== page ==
Chapter no 20

The Lightning Thief (Percy Jackson and the Olympians, Book 1)


COAST GUARD BOAT PICKED US UP, but they were too busy to keep us for long, or to wonder how three kids in street clothes had gotten out into the middle of the bay. There was a disaster to mop up. Their radios were jammed with distress calls.

They dropped us off at the Santa Monica Pier with towels around our shoulders and water bottles that said I’M A JUNIOR COAST GUARD! and sped off to save more people.

Our clothes were sopping wet, even mine. When the Coast Guard boat had appeared, I’d silently prayed they wouldn’t pick me out of the water and find me perfectly dry, which might’ve raised some eyebrows. So I’d willed myself to get soaked. Sure enough, my usual waterproof magic had abandoned me. I was also barefoot, because I’d given my shoes to Grover.

Better the Coast Guard wonder why one of us was barefoot than wonder why one of us had hooves.

After reaching dry land, we stumbled down the beach, watching the city burn against a beautiful sunrise. I felt as if I’d just come back from the dead

—which I had. My backpack was heavy with Zeus’s master bolt. My heart was even heavier from seeing my mother.

“I don’t believe it,” Annabeth said. “We went all that way—” “It was a trick,” I said. “A strategy worthy of Athena.” “Hey,” she warned.

“You get it, don’t you?”

She dropped her eyes, her anger fading. “Yeah. I get it.” “Well, I don’t!” Grover complained. “Would somebody—”

“Percy…” Annabeth said. “I’m sorry about your mother. I’m so sorry….”

I pretended not to hear her. If I talked about my mother, I was going to start crying like a little kid.

“The prophecy was right,” I said. “‘You shall go west and face the god who has turned.’ But it wasn’t Hades. Hades didn’t want war among the Big Three. Someone else pulled off the theft. Someone stole Zeus’s master bolt, and Hades’s helm, and framed me because I’m Poseidon’s kid. Poseidon will get blamed by both sides. By sundown today, there will be a three-way war. And I’ll have caused it.”

Grover shook his head, mystified. “But who would be that sneaky? Who would want war that bad?”

I stopped in my tracks, looking down the beach. “Gee, let me think.” There he was, waiting for us, in his black leather duster and sunglasses,

an aluminum baseball bat propped on his shoulder. His motorcycle rumbled beside him, its headlight turning the sand red.

“Hey, kid,” Ares said, seeming genuinely pleased to see me. “You were supposed to die.”

“You tricked me,” I said. “You stole the helm and the master bolt.”

Ares grinned. “Well, now, I didn’t steal them personally. Gods taking each other’s symbols of power—that’s a big no-no. But you’re not the only hero in the world who can run errands.”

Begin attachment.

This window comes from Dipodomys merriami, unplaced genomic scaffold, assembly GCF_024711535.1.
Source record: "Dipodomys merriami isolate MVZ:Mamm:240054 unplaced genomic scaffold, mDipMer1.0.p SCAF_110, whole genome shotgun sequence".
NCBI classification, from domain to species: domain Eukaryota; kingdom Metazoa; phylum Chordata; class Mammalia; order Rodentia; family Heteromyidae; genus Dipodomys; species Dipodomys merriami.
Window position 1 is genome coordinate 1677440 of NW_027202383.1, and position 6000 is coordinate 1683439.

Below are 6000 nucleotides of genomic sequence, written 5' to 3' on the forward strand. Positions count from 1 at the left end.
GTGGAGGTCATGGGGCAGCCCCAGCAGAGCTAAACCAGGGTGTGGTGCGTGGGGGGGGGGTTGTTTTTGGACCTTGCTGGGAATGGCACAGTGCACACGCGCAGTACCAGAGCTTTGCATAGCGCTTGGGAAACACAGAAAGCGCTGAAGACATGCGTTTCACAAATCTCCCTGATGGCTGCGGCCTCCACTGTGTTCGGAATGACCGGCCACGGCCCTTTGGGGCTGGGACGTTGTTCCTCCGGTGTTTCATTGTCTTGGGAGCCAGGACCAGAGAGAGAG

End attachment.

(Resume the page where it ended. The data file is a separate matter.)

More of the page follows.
“Who did you use? Clarisse? She was there at the winter solstice.”

The idea seemed to amuse him. “Doesn’t matter. The point is, kid, you’re impeding the war effort. See, you’ve got to die in the Underworld. Then Old Seaweed will be mad at Hades for killing you. Corpse Breath will have Zeus’s master bolt, so Zeus’ll be mad at him. And Hades is still looking for this…”

From his pocket he took out a ski cap—the kind bank robbers wear—and placed it between the handlebars of his bike. Immediately, the cap transformed into an elaborate bronze war helmet.

“The helm of darkness,” Grover gasped.

“Exactly,” Ares said. “Now where was I? Oh yeah, Hades will be mad at both Zeus and Poseidon, because he doesn’t know who took this. Pretty soon, we got a nice little three-way slugfest going.”

“But they’re your family!” Annabeth protested.

Ares shrugged. “Best kind of war. Always the bloodiest. Nothing like watching your relatives fight, I always say.”

“You gave me the backpack in Denver,” I said. “The master bolt was in there the whole time.”

“Yes and no,” Ares said. “It’s probably too complicated for your little mortal brain to follow, but the backpack is the master bolt’s sheath, just morphed a bit. The bolt is connected to it, sort of like that sword you got, kid. It always returns to your pocket, right?”

I wasn’t sure how Ares knew about that, but I guess a god of war had to make it his business to know about weapons.

“Anyway,” Ares continued. “I tinkered with the magic a bit, so the bolt would only return to the sheath once you reached the Underworld. You get close to Hades…Bingo, you got mail. If you died along the way—no loss. I still had the weapon.”

“But why not just keep the master bolt for yourself?” I said. “Why send it to Hades?”

Ares got a twitch in his jaw. For a moment, it was almost as if he were listening to another voice, deep inside his head. “Why didn’t I…yeah…with that kind of firepower…”

He held the trance for one second…two seconds…. I exchanged nervous looks with Annabeth.

Ares’s face cleared. “I didn’t want the trouble. Better to have you caught redhanded, holding the thing.”

“You’re lying,” I said. “Sending the bolt to the Underworld wasn’t your idea, was it?”

“Of course it was!” Smoke drifted up from his sunglasses, as if they were about to catch fire.

“You didn’t order the theft,” I guessed. “Someone else sent a hero to steal the two items. Then, when Zeus sent you to hunt him down, you caught

the thief. But you didn’t turn him over to Zeus. Something convinced you to let him go. You kept the items until another hero could come along and complete the delivery. That thing in the pit is ordering you around.”

“I am the god of war! I take orders from no one! I don’t have dreams!” I hesitated. “Who said anything about dreams?”

Ares looked agitated, but he tried to cover it with a smirk.

“Let’s get back to the problem at hand, kid. You’re alive. I can’t have you taking that bolt to Olympus. You just might get those hardheaded idiots to listen to you. So I’ve got to kill you. Nothing personal.”